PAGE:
When I enter a room in the Akademie für Tonkunst to meet Jorge Sánchez Chiong, I am faced with a wall full of portraits of famous composers. All are white men, and almost all have wigs. Jorge points at it with a laugh: »You see, there’s no one like me!« I joke that at least his hairstyle looks similar to a Baroque one. The composer came to Europe from Venezuela when he was eighteen and chose Vienna because his teacher, Daniel Bernard, was from there. Before that, Sánchez-Chiong played double bass and piano and listened extensively to music in his family’s record store. He wasn't thinking of turntables as an instrument back then – that turned out to be a Viennese discovery. During and after his composition studies, he delved into improvisation, noise music, and visual art. Jorge was one of the few conservatory students attending these experimental events; most of his fellows stayed in the safe bubble of traditional classical music. He began working as a freelance composer, receiving some commissions and writing for traditional ensembles. However, Sánchez-Chiong had already realized that a composer’s job could be a very lonely one, a kind of »solitude with a score.« For him, connection and collaboration with other musicians, as he experienced within the improv scene, felt more important. 

© Jana Wilfing
Jorge Sánchez Chiong. © Jana Wilfing

He entered this scene without a plan, hoping to find a way out of the techniques and attitudes he had developed during his academic years. For a while, he led two parallel lives as a composer within the academic tradition and as an experimental musician, though he sometimes combined his inputs, using turntables within his compositions. At the end of the 20th century, such crossover pieces were popular, in particular as a source of social cachet for concert programmers. After a while, however, Jorge became tired of being »cool.« When I ask him what to what scene does he belong now, he replied without doubts, that – after playing a lot of noise and improv – he feels like a part of NMS. He perceives that a lot  has changed in recent years, and this change could be felt here in Darmstadt. In 2010, Sánchez Chiong was invited as tutor, and he found that his collaborative work with musicians and ensembles (Nadar, at that time) was already something he didn’t have to explain or excuse. He could address questions of what it means to play an instrument, to build an ensemble, and so on. Nowadays he still works in a collaborative and process-drive way, like in a theatre group. That’s how Growing Sideways was born. The ensemble, which includes his life partner Brigitte Wilfing, experimented substantially in rehearsals, searching for the right movement and sound.

What also interests me is if anyone programming or commissioning ever asked Jorge to perform his ethnicity. He said firmly that not, maybe only once, in a negative way. At the same moment, working with turntables »was like coming home« to his early experiences in his family’s shop. »A guy who used to listen to rock bands, now discusses Bernhard Lang’s music with me!« the composer says, laughing, of his brother, a manager in the pop industry. In the first decade after emigrating to Europe, Sánchez-Chiong returned to Caracas regularly to give talks, workshops, and concerts. But, since Hugo Chavez and radical political changes in 2002, he has only been there twice in almost twenty years. A system without freedom of speech is a catastrophe for Venezuelan culture, as he stated in another interview for Zett magazine.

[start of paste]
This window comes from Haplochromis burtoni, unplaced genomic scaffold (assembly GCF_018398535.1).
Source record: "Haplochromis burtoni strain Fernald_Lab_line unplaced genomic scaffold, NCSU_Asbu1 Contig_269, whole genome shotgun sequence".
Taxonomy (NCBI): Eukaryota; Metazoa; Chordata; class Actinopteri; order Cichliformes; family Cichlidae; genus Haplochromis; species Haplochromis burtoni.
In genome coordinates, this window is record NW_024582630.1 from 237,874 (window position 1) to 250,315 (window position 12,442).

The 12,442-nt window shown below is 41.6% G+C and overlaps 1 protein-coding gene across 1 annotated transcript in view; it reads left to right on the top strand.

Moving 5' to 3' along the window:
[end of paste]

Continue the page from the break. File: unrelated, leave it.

»You are a composer. What are you doing here?«

Things were not easy for an aspiring composer in Anahita Abbasi's Iran, either. As a child in Shiraz, she started to play piano at an early age and won a national competition three times in a row. At that time, the only one music conservatory was in Tehran. Like many others, she studied music at private music institutes in Shiraz. Although her family didn’t have a musical background, her father played several instruments and had cassettes with Mozart, Beethoven, and, somehow, Xenakis. »I remember when I heard Persepolis for the first time and was astonished that the composer was here in Iran and composed something like that!« she said. At 19, she decided to move to Graz to pursue composition (Austria or Germany was the obvious choice for Iranians in those days). The night before an exam, she attended a concert of world premieres that left her deeply confused. »My initial reaction what the hell is this?!« The following day, she discussed with professors and decided to study music theory first. She still has vivid memories of her first months in Graz, listening to certain Western instruments for the first time and going to the opera house. Some years later, Georg Friedrich Haas said to her, after one of her theory? classes, »You are a composer. What are you doing here?«